The distinction between a sale and an agreement to sell is drawn in the provisions of the Sale of Goods Act already quoted (Ont. s. 33; U.K. s. 1), as follows:
3. - (3) Where under a contract of sale the property in the goods is transferred from the seller to the buyer the contract is called a sale; but where the transfer of the property in the goods is to take place at a future time or subject to some condition thereafter to be fulfilled the contract is called an agreement to sell.
(4) An agreement to sell becomes a sale when the time elapses or the conditions are fulfilled subject to which the property in the goods is to be transferred.. The Sale of Goods Act (Ont. s. 2; U. K. s. 62) also contains the following provisions:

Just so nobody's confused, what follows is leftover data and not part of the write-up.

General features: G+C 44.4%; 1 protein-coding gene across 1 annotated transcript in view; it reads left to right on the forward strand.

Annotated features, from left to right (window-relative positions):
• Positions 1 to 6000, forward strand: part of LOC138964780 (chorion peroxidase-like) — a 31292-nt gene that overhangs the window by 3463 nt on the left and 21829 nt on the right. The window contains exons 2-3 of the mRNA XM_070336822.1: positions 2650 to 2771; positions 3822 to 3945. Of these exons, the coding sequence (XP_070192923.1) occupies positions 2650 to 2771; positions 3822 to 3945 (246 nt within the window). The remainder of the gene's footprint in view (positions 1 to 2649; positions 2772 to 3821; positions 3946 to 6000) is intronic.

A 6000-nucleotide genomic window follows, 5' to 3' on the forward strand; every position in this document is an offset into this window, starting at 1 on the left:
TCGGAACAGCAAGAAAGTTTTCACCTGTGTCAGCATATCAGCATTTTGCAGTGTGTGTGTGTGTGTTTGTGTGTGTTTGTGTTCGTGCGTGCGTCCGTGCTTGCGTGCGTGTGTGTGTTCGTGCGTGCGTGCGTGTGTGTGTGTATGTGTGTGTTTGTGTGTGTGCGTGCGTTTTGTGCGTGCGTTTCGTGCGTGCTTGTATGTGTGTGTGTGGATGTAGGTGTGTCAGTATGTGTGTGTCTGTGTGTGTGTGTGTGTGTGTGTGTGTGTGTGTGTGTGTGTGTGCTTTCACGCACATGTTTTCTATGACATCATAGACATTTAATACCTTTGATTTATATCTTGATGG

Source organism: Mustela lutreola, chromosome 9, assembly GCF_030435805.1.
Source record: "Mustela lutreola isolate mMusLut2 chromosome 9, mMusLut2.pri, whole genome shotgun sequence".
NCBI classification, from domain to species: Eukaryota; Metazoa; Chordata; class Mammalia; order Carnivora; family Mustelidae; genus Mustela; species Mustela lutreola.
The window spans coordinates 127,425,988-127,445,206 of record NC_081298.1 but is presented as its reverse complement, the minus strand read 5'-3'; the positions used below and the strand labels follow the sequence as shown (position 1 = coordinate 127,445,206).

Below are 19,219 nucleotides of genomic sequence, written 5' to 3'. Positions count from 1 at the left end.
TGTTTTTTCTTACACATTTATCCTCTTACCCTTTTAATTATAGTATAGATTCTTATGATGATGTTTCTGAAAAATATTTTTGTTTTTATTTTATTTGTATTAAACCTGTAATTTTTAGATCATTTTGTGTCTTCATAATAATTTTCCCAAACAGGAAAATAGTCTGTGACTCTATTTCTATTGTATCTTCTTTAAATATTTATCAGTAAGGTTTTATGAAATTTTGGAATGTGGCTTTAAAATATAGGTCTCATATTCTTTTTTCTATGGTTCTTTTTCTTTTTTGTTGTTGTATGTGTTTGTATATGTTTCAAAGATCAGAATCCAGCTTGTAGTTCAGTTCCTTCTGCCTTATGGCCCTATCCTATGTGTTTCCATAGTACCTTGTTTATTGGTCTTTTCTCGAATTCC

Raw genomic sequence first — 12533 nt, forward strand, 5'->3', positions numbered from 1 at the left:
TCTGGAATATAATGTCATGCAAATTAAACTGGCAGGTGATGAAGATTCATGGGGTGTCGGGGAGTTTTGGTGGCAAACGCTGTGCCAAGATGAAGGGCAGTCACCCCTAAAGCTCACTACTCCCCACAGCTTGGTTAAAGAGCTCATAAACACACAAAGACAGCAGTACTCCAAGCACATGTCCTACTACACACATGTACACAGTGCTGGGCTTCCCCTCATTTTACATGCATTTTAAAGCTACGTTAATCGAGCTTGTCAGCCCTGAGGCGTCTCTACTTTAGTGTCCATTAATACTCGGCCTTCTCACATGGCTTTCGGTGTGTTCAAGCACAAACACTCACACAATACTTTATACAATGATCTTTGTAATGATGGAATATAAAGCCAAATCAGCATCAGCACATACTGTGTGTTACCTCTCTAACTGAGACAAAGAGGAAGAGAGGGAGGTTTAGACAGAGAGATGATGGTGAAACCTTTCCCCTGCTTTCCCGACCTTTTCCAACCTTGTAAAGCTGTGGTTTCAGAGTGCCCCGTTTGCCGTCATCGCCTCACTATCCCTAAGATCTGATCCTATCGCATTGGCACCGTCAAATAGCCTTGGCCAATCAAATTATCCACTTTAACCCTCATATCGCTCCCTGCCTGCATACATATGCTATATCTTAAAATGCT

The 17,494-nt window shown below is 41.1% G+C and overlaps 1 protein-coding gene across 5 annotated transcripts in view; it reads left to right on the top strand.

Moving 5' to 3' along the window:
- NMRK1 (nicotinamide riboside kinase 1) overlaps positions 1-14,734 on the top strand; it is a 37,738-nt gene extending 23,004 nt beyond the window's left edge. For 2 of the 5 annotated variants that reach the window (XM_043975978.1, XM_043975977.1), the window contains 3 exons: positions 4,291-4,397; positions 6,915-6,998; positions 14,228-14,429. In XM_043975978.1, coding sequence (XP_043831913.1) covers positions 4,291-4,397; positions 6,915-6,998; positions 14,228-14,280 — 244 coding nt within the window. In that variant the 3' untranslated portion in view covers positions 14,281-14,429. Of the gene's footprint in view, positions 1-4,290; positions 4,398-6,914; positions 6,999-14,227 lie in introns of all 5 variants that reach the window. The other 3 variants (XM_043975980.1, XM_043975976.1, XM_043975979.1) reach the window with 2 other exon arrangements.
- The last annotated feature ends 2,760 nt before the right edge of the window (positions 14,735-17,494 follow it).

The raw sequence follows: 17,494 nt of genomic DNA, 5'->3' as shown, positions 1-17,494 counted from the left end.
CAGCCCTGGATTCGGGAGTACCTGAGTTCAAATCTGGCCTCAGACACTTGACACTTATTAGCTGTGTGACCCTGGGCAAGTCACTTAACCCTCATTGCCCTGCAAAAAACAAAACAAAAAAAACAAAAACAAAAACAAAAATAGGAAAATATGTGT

"Contract of sale" shall include an agreement to sell as well as a sale.
"Sale" shall include a bargain and sale as well as a sale and delivery.
The distinction between an agreement to sell and a sale is fundamental. The former is a contract pure and simple. At the time of the contract the property in the goods does not pass, but the buyer acquires a right in personam to the transfer of the property upon the happening of an event or the fulfilment of a condition. A sale on the other hand is more than a. contract. Its effect is to transfer to the buyer forthwith a right in rem - the property in the goods. Under an agreement to sell the seller remains the owner until the agreement to sell becomes a sale, under a sale the buyer becomes the owner forthwith. An agreement to sell and a sale are sometimes referred to as an executory contract of sale and an executed contract of sale respectively.
As to a bargain and sale as distinguished from a sale and delivery, see 32, and chapter 8, 81.